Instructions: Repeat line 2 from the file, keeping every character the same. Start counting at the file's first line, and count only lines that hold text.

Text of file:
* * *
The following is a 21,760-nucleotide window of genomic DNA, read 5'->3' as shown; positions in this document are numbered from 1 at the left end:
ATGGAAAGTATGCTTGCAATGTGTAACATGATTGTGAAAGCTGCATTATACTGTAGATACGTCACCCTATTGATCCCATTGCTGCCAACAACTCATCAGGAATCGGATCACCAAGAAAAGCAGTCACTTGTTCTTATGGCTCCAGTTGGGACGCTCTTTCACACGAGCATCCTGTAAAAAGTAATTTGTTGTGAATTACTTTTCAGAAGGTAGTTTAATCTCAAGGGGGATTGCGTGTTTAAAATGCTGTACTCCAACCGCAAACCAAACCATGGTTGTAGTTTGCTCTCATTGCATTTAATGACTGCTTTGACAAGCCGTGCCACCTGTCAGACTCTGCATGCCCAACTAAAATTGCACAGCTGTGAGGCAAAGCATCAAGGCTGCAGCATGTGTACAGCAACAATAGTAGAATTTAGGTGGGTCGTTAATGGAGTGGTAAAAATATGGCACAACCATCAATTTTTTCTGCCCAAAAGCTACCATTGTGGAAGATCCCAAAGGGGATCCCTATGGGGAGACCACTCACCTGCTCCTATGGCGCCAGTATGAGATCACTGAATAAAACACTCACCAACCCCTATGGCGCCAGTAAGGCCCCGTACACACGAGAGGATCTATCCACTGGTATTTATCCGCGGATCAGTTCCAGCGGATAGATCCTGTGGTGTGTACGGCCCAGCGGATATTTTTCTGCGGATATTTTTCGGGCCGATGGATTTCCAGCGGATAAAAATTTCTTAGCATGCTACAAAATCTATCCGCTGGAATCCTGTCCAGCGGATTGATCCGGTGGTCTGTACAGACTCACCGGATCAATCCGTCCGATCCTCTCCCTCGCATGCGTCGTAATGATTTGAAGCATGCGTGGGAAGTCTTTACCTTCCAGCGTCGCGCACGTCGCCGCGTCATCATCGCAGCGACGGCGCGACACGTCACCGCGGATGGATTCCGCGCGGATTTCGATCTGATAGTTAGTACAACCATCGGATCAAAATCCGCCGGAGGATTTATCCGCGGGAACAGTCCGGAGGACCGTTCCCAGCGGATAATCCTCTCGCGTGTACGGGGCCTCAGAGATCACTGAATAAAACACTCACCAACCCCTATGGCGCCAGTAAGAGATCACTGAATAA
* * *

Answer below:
ATGGAAAGTATGCTTGCAATGTGTAACATGATTGTGAAAGCTGCATTATACTGTAGATACGTCACCCTATTGATCCCATTGCTGCCAACAACTCATCAGGAATCGGATCACCAAGAAAAGCAGTCACTTGTTCTTATGGCTCCAGTTGGGACGCTCTTTCACACGAGCATCCTGTAAAAAGTAATTTGTTGTGAATTACTTTTCAGAAGGTAGTTTAATCTCAAGGGGGATTGCGTGTTTAAAATGCTGTACTCCAACCGCAAACCAAACCATGGTTGTAGTTTGCTCTCATTGCATTTAATGACTGCTTTGACAAGCCGTGCCACCTGTCAGACTCTGCATGCCCAACTAAAATTGCACAGCTGTGAGGCAAAGCATCAAGGCTGCAGCATGTGTACAGCAACAATAGTAGAATTTAGGTGGGTCGTTAATGGAGTGGTAAAAATATGGCACAACCATCAATTTTTTCTGCCCAAAAGCTACCATTGTGGAAGATCCCAAAGGGGATCCCTATGGGGAGACCACTCACCTGCTCCTATGGCGCCAGTATGAGATCACTGAATAAAACACTCACCAACCCCTATGGCGCCAGTAAGGCCCCGTACACACGAGAGGATCTATCCACTGGTATTTATCCGCGGATCAGTTCCAGCGGATAGATCCTGTGGTGTGTACGGCCCAGCGGATATTTTTCTGCGGATATTTTTCGGGCCGATGGATTTCCAGCGGATAAAAATTTCTTAGCATGCTACAAAATCTATCCGCTGGAATCCTGTCCAGCGGATTGATCCGGTGGTCTGTACAGACTCACCGGATCAATCCGTCCGATCCTCTCCCTCGCATGCGTCGTAATGATTTGAAGCATGCGTGGGAAGTCTTTACCTTCCAGCGTCGCGCACGTCGCCGCGTCATCATCGCAGCGACGGCGCGACACGTCACCGCGGATGGATTCCGCGCGGATTTCGATCTGATAGTTAGTACAACCATCGGATCAAAATCCGCCGGAGGATTTATCCGCGGGAACAGTCCGGAGGACCGTTCCCAGCGGATAATCCTCTCGCGTGTACGGGGCCTCAGAGATCACTGAATAAAACACTCACCAACCCCTATGGCGCCAGTAAGAGATCACTGAATAA